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Nephrotic Syndrome, A Simple Guide To The Condition, Diagnosis, Treatment And Related Conditions

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74 pages58 minutes

Summary

Nephrotic Syndrome is a rare medical disorder characterized by the edema (accumulation of fluid in the body, hypoalbumemia (low protein) and proteinuria (protein loss through the kidneys).

What is the cause of Nephrotic Syndrome?

The cause is the higher capillary permeability of the glomeruli to plasma protein due to the inflammation that permits the retention of salt, water and nitrogen and loss of blood and protein in urine.

Loss of negative charges on the filtering membrane permits negatively charged molecules including albumin to enter the urinary tract.

Reduced protein in the blood leads to edema.

Nephrotic syndrome is caused by different disorders that damage the kidneys.

This damage results in the escape of too much protein in the urine.

The most frequent cause in children is minimal change disease.

Membranous glomerulonephritis is the most frequent cause in adults.

This condition can also occur from:

1. Diseases such as diabetes, multiple myeloma, amyloidosis, and systemic lupus erythematosus,
2. Genetic disorders
3. Immune disorders
4. Infections (such as strep throat, hepatitis, or mononucleosis)
5. Use of certain drugs
6. Cancer

It can occur with kidney disorders such as:
1. Focal and segmental glomerulosclerosis
2. Glomerulonephritis
3. Mesangiocapillary glomerulonephritis
4. Nephrotic syndrome can involve all age groups.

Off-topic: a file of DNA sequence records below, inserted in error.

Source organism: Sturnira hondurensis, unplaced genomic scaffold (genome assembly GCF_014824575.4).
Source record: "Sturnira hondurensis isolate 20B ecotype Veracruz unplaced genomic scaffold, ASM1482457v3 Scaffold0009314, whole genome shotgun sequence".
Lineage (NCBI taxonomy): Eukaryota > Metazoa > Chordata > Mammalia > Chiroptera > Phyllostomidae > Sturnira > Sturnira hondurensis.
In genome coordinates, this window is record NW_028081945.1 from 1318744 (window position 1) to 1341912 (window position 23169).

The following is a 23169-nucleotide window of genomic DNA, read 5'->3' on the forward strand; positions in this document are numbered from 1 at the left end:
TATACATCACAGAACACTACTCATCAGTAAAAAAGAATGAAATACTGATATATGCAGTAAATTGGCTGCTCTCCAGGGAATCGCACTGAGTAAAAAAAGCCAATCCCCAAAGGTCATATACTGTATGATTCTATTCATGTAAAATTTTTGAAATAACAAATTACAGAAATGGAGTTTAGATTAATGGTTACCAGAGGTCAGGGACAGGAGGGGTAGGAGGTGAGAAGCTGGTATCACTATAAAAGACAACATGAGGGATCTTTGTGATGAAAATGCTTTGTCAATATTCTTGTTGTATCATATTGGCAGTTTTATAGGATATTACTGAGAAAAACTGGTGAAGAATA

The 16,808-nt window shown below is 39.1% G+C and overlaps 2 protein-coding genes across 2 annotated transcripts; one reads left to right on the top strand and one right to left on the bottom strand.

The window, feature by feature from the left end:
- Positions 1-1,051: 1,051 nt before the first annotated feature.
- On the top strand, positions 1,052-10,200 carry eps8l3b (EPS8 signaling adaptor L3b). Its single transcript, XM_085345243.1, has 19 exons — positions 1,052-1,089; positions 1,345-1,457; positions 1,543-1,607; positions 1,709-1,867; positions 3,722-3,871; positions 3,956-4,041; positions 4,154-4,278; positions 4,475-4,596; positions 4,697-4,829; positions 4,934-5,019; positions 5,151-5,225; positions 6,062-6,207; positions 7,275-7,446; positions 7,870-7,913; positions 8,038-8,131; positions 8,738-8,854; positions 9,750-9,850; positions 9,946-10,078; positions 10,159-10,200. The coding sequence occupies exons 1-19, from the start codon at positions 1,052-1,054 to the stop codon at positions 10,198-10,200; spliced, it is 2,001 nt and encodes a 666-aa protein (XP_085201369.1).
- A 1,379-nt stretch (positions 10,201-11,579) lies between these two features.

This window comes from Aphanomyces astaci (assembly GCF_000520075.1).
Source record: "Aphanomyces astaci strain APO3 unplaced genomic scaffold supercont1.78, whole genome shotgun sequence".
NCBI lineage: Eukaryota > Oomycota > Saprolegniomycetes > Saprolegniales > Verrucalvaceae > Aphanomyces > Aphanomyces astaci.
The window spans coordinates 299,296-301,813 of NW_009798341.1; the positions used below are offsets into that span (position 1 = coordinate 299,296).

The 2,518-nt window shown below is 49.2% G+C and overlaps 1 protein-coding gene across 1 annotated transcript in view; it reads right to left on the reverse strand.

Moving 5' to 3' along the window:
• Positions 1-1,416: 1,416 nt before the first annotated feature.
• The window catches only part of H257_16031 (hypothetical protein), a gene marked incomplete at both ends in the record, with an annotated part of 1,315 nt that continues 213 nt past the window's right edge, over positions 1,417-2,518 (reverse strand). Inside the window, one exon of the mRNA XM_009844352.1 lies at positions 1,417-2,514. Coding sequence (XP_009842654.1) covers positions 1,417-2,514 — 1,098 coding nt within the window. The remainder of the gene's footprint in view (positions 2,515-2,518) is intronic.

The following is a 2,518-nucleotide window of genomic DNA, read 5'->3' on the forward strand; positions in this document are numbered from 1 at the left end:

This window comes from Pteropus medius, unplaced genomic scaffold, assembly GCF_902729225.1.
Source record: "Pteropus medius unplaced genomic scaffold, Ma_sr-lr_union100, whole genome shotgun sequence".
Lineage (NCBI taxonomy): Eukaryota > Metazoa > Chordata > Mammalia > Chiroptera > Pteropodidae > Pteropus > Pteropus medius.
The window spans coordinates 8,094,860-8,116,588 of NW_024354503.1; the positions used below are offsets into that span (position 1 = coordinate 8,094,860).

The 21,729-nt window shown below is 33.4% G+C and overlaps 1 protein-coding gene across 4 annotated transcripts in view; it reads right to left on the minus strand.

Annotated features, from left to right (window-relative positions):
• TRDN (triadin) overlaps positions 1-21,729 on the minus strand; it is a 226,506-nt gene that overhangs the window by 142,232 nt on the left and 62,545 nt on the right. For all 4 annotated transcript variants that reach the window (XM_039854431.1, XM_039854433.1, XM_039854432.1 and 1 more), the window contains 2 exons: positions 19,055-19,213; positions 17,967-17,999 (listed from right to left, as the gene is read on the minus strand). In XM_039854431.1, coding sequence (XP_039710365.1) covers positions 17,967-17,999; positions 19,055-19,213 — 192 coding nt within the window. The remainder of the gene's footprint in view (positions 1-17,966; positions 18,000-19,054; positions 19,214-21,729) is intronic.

In children, it is most frequent between ages 2 and 6.

This disorder occurs slightly more often in males than females.

What are the types of Nephrotic Syndrome?

There are 3 types of Nephrotic Syndrome:

1. Minimal Change Nephropathy (MCN) happens in children with very little microscopic changes in the glomerular tissues of the kidney.

2. Focal glomerulonephritis appears similar to MCN above but develop sclerosis of the glomeruli eventually.

3. Diffuse proliferative glomerulonephritis and membranous nephropathy are more frequent in adults and be secondary to other diseases such as:
a. Diabetes
b. SLE and other connective tissues
c. Allergies to drugs such as penicillamine, probenecid, tolbutamide
d. Particular infections
e. Cancer (carcinomas and lymphomas)

Symptoms:

1. Urine may show the loss of protein at least 3.0g/day

2. Low protein in blood causes reduced plasma mass pressure leading to retention of water and salts

3. Swelling of the face and ankle occurs as a result

4. Edema occurs from puffiness of eyes, ascites (water in abdominal cavity), pleural effusions (water in the lungs) to generalized edema

5. With rising edema and nitrogen retention, headaches, nausea and vomiting may occur.

6. High blood pressure may occur in one third of patients

7. The blood in nephrotic syndrome tends to clot easily and the patient may develop blood clots in his leg veins.

8. Lipids may be raised in the blood especially triglycerides and cholesterol

9. Symptoms and signs of underlying diseases such as diabetes, SLE etc may be present

Swelling (edema) is the most common symptom.

TABLE OF CONTENT
Introduction

Chapter 1 Nephrotic Syndrome

Chapter 2 Causes

Chapter 3 Symptoms

Chapter 4 Diagnosis

Chapter 5 Treatment

Chapter 6 Prognosis

Chapter 7 Glomerulonephritis

Chapter 8 Polycystic Kidneys

Epilogue

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